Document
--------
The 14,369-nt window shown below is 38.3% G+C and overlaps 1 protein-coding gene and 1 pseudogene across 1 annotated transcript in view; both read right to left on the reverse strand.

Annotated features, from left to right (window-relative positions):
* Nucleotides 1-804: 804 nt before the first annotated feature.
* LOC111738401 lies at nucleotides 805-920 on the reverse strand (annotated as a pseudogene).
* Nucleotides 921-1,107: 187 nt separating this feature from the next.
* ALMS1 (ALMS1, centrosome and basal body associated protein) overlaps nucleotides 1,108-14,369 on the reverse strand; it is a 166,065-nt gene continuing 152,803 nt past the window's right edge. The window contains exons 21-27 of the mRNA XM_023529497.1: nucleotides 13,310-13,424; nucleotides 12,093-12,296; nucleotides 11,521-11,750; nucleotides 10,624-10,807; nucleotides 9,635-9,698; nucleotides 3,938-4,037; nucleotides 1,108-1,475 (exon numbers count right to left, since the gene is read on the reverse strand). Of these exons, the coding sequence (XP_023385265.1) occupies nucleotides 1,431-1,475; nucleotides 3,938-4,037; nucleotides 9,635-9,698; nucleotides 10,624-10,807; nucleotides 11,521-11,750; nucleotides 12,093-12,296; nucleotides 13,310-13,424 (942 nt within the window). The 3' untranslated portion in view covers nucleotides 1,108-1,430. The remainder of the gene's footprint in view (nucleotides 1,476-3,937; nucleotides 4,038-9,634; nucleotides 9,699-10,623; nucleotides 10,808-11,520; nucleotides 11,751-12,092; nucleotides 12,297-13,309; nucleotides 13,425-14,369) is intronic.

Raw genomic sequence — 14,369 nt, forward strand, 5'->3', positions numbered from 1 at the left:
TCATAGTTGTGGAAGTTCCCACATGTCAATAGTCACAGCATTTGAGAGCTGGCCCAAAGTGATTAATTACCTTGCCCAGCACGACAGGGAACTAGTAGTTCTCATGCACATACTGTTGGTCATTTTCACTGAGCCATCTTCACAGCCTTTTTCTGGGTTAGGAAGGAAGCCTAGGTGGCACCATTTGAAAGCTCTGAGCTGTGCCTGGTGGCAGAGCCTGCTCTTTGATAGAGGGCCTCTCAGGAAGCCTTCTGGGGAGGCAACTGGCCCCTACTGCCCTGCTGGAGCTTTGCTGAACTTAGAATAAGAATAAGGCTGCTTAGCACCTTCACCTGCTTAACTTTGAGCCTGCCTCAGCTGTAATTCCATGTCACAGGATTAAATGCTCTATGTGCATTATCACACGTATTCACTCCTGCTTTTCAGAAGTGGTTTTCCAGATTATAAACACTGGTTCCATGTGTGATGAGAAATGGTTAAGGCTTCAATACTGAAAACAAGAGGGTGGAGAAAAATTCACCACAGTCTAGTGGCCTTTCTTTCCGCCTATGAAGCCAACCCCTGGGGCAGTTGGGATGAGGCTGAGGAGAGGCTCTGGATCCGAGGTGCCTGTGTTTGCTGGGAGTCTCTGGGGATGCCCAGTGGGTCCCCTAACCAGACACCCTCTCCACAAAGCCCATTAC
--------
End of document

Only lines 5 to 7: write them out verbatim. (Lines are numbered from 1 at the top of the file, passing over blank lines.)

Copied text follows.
* Nucleotides 921-1,107: 187 nt separating this feature from the next.
* ALMS1 (ALMS1, centrosome and basal body associated protein) overlaps nucleotides 1,108-14,369 on the reverse strand; it is a 166,065-nt gene continuing 152,803 nt past the window's right edge. The window contains exons 21-27 of the mRNA XM_023529497.1: nucleotides 13,310-13,424; nucleotides 12,093-12,296; nucleotides 11,521-11,750; nucleotides 10,624-10,807; nucleotides 9,635-9,698; nucleotides 3,938-4,037; nucleotides 1,108-1,475 (exon numbers count right to left, since the gene is read on the reverse strand). Of these exons, the coding sequence (XP_023385265.1) occupies nucleotides 1,431-1,475; nucleotides 3,938-4,037; nucleotides 9,635-9,698; nucleotides 10,624-10,807; nucleotides 11,521-11,750; nucleotides 12,093-12,296; nucleotides 13,310-13,424 (942 nt within the window). The 3' untranslated portion in view covers nucleotides 1,108-1,430. The remainder of the gene's footprint in view (nucleotides 1,476-3,937; nucleotides 4,038-9,634; nucleotides 9,699-10,623; nucleotides 10,808-11,520; nucleotides 11,751-12,092; nucleotides 12,297-13,309; nucleotides 13,425-14,369) is intronic.

Raw genomic sequence — 14,369 nt, forward strand, 5'->3', positions numbered from 1 at the left: